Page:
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Monday, July 27, 2009
Social Media Marketing: International Social Media Strategy: One Size Does Not Fit All
While the social media space is becoming more defined every day, it's still the Wild West; especially when you look to take your strategy international. It may seem overwhelming, but if you embrace the opportunity, you could get large payoffs.
Remember when the search world was less defined than it is now? Your business was figuring out strategies for Lycos, Looksmart, Ask, YellowPages.com, Baidu, Excite, Inktomi, Dogpile, Google, Yahoo, MSN, etc. Today, most companies focus on Google, Yahoo, Bing, and Baidu.
While the social media space is becoming more defined every day, it's still the Wild West; especially when you look to take your strategy international.
Don't fear these overwhelming amounts of international options. Embrace the opportunity, because it may not last long. Consolidation could be just around the corner.
However, we should still have a few years to "play." Many search experts will tell you that it was much more "fun" during the Wild West days because there were bigger payoffs.
Now, with everyone using similar PPC strategies on primarily three search engines -- with Google accounting for 70 percent -- there's less opportunity for that huge win. However, there are still huge wins to be made in social media.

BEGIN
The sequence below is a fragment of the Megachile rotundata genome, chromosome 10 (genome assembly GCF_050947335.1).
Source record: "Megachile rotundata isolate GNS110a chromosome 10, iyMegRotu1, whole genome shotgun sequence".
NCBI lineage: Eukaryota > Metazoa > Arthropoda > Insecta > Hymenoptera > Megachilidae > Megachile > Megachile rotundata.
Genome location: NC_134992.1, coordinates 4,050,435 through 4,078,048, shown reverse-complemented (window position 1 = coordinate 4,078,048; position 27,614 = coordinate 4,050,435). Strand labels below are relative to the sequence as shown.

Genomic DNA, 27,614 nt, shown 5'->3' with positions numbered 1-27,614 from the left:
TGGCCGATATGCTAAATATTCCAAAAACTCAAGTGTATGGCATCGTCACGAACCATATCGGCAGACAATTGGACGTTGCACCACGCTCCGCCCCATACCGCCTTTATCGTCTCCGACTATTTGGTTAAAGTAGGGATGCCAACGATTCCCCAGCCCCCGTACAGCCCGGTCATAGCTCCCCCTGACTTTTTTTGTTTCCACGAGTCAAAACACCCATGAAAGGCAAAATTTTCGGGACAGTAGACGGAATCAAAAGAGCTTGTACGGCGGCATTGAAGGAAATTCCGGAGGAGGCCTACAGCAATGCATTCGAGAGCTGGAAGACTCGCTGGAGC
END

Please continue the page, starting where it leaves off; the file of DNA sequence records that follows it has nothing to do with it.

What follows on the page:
This is particularly true when you take your social media strategy international. Just like search, social media is Silicon Valley-centric.
The U.S. and Canada are great areas to look at to see what is and isn't working and apply appropriately. While it's a good practice to look at the more progressive countries, be careful, as it's not a one-size-fits-all approach.
Vincenzo Cosenza took data from Google Trends and Alexa to compile a map of the largest social networks by country. Facebook dominates in most countries, and is growing, but social network Qzone, or QQ, still dominates in China. Some reports even indicated that QQ has more activity than Facebook.
Facebook was recently banned in China, so the folks in Palo Alto, California, are trying to determine the best strategy for playing in this giant market. Still, the company views the Chinese market as an opportunity.
So if, just like in the early search days, you roll up your sleeves and attack, you could win big. Stranger things have happened.
On the search side, Baidu still owns more than 70 percent of the search market, according to iResearch Consulting. In social media, Cosenza's map shows that Orkut is still strong in Brazil and India. Friendster has faded in all but the Philippines, and MySpace is trailing in all but Guam.
Consolidation is happening, and will continue to happen, in the social media space. Until then, where do you place your bets internationally?
If you don't have people on the ground in those markets, then talk with people who do. Many in the U.S. market could tell two to three years ago that the better money was on Facebook. This was done by simply looking at the technology limitations of MySpace at the time and, more importantly, listening to what the younger generations were saying and also doing (i.e., getting Facebook accounts).